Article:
The Shepherds of the 60s: The Beatles

This article was written by Sarah Weisswasser, an 8th grader at Montclair Kimberley Academy

Society is like a herd of sheep following a shepherd. The shepherd is typically a celebrity, and the sheep are the people. We follow what celebrities do like robots.

Unconvinced? Look up for a moment, and watch as the teenage boy next to you quickly flicks his hair to the side, making every strand of hair perfectly aligned. Who was the shepherd that led the hair-flicking sheep? Justin Bieber, the shepherd puppy and pop star who one day flicked his hair out his face, but instead ended creating the most popular trend amongst all teenage boys.

Before Bieber’s era, however, the 60s generation was following shepherds that changed the world with new trends, styles, music, and ideas. Who were these shepherds, one might ask? The answer: the Beatles, the most talented, and unique group of men to walk planet Earth. That’s only half of it.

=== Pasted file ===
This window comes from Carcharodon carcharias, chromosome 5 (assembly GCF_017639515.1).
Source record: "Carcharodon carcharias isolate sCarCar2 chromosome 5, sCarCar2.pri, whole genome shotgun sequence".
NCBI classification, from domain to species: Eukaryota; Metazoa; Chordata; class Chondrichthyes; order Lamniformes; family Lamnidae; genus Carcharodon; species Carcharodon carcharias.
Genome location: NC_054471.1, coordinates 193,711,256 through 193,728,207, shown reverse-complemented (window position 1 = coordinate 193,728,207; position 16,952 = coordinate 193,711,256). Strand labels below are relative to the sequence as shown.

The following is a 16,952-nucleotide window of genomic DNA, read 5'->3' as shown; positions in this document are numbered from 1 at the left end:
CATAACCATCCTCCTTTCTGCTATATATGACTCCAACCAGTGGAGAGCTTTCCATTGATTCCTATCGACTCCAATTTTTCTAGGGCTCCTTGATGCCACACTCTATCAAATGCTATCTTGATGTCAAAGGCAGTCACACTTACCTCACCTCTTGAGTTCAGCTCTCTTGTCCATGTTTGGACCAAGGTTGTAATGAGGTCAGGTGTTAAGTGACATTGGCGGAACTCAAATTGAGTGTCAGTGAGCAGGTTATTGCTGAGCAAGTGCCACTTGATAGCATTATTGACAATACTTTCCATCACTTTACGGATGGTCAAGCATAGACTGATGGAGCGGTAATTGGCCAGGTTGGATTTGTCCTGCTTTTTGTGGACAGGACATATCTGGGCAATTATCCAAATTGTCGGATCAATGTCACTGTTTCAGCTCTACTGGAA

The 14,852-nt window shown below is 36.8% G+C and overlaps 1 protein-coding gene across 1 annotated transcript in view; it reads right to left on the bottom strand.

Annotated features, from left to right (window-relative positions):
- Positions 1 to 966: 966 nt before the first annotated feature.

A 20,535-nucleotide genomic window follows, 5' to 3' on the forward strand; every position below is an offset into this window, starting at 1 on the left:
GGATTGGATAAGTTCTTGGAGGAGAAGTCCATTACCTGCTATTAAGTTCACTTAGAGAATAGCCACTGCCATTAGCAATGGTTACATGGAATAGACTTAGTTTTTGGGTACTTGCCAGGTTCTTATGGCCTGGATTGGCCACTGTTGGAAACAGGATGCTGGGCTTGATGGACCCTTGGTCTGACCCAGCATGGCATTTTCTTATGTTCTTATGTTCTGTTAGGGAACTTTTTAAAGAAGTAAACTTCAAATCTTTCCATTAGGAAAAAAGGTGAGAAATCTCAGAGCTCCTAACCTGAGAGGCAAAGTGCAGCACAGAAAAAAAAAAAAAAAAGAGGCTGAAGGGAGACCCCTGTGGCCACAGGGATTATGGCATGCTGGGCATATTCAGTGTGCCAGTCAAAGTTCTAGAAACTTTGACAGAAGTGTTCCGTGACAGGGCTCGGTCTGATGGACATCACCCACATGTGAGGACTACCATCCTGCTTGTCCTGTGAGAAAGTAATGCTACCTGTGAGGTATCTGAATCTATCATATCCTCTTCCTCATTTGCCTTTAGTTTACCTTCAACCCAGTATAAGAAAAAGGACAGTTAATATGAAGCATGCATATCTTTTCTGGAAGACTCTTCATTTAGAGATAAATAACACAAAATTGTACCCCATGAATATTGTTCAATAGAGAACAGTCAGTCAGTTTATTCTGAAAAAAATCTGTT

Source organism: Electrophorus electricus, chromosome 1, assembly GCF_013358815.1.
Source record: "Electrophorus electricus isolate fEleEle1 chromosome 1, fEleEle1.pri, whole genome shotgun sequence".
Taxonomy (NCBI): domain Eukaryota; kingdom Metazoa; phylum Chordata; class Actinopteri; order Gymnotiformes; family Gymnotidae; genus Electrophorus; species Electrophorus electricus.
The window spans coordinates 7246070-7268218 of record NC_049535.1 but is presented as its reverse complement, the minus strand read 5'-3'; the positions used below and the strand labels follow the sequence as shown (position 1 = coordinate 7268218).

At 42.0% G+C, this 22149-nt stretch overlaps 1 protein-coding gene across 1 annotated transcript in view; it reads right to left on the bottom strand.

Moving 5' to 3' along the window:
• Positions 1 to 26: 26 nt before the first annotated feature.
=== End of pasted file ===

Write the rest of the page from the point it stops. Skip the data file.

Unlike today, no one dared step out of line in the 50s and early 60s, as it was frowned upon. The Beatles, however, were different and spontaneous, thus were those always off the line. They were unique with their love and passion for rock music, as art was typically frowned upon in that era. Earl Slick, David Bowie’s lead guitarist and a friend/peer of John Lennon, explained that most people liked them for being spontaneous, “Nobody stepped out of line, but the Beatles stepped out of line. We looked at that, and we liked that.” The Beatles were able to present society with new ways of thinking and interacting with one another. They showed the 60s generation that there is more to life than just school, dresses, hair gels, and the senior prom.